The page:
Sudan summoned Sunday the head of the international peacekeeping force in Darfur after the UN recommended a one-year extension of UNAMID's mission despite Khartoum's reluctance.
About 20,000 troops and policemen from more than 30 countries are currently inSudan's western region of Darfur as part of the African Union-United Nations mission, UNAMID.
A report by UN chief Ban Ki-moon and the Chairperson of the African Union Commission, Nkosazana Dlamini Zuma, recommends that UNAMID's mandate be extended by another year.
The report which was submitted to the Security Council cites the "limited progress" made to reach a viable solution to end the conflict in Darfur that has killed tens of thousands of civilians since 2003.
"With tens of thousands of people newly displaced in 2016 and approximately 2.6 million remaining displaced in Darfur, civilians across the region continue to bear the consequences of the volatile security situation," the report said.
It recommended extending UNAMID's mandate -- which expires at the end of the month -- "for 12 months, until 30 June 2017."
The UN Security Council is expected to meet before the end of June to endorse or reject the recommendation.
Khartoum insists that unrest in Darfur has ended and has stepped up pressure for a complete exit of the international peacekeepers from the war-torn region, where they have been deployed since 2007.
On Sunday, Sudan's foreign ministry summoned UNAMID chief Martin Uhomoibh to discuss the report, the ministry said in a statement.
"The report by the African Union and the United Nations consists incorrect information about the humanitarian and security situation in Darfur," it said.
Last month Sudan's Minister of State for Foreign Affairs, Kamal Ismail, said: "It's time to say goodbye to the UNAMID mission."
"This mission came to protect civilians, but now there is no danger to civilians, there is no conflict in Darfur," he added.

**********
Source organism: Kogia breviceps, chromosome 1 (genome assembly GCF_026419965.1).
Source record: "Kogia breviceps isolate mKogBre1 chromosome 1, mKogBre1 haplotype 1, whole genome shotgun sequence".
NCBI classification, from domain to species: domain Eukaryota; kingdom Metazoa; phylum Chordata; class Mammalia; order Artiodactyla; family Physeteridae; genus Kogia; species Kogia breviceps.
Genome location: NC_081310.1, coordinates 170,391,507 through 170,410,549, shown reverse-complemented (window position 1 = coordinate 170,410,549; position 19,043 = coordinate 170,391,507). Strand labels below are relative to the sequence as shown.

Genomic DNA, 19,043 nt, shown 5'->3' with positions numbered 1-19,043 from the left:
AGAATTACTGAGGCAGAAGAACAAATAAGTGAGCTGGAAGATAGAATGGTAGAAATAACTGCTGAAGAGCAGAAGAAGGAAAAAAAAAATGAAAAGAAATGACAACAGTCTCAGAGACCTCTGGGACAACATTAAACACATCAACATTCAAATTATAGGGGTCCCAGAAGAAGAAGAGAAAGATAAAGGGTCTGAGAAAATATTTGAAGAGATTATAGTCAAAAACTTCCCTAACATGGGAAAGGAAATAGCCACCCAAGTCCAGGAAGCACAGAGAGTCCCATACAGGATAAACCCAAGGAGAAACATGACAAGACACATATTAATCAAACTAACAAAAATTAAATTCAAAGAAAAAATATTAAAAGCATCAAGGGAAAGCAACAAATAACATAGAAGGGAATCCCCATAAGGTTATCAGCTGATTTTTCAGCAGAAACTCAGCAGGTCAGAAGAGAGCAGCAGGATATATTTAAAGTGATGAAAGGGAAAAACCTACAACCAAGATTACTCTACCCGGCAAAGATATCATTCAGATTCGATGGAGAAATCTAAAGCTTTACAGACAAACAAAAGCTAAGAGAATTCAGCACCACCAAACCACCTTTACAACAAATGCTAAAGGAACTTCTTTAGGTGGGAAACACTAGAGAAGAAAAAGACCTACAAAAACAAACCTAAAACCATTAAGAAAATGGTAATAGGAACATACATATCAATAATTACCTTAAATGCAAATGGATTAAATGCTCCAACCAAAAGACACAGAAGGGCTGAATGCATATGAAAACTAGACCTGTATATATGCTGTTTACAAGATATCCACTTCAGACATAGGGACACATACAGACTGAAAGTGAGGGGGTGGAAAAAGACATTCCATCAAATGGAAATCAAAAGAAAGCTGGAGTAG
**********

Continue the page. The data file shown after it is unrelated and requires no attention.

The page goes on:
Violence erupted in Darfur when ethnic minority rebels rose against President Omar al-Bashir, accusing his Arab-dominated government of marginalising the region.
Bashir mounted a brutal counter-insurgency and at least 300,000 people have been killed in the conflict, the UN says. Another 2.5 million have fled their homes.
Khartoum says that an April referendum -- boycotted by the opposition and criticised internationally -- in Darfur "turned a page" on the Darfur conflict.
Officials said almost 98 percent of voters opted to maintain the region as five separate states.
The UN report insists that the conflict is far from over.
"Intercommunal fighting and incidents of violence against the civilian population by criminal groups and militias have continued to spread, despite the government efforts to contain them," it said.
In May, Arab tribesmen shot dead eight ethnic minority villagers as they prayed in a mosque, in a revenge killing in West Darfur.
In April, as many as 20 people were killed in clashes between two rival Arab tribes in East Darfur sparked by livestock thefts.
"Some 2.7 million people now face crisis or emergency levels of food insecurity in Darfur," the UN report said.
For peacekeepers to exit from Darfur, certain benchmarks have to be achieved, including protection of displaced civilians.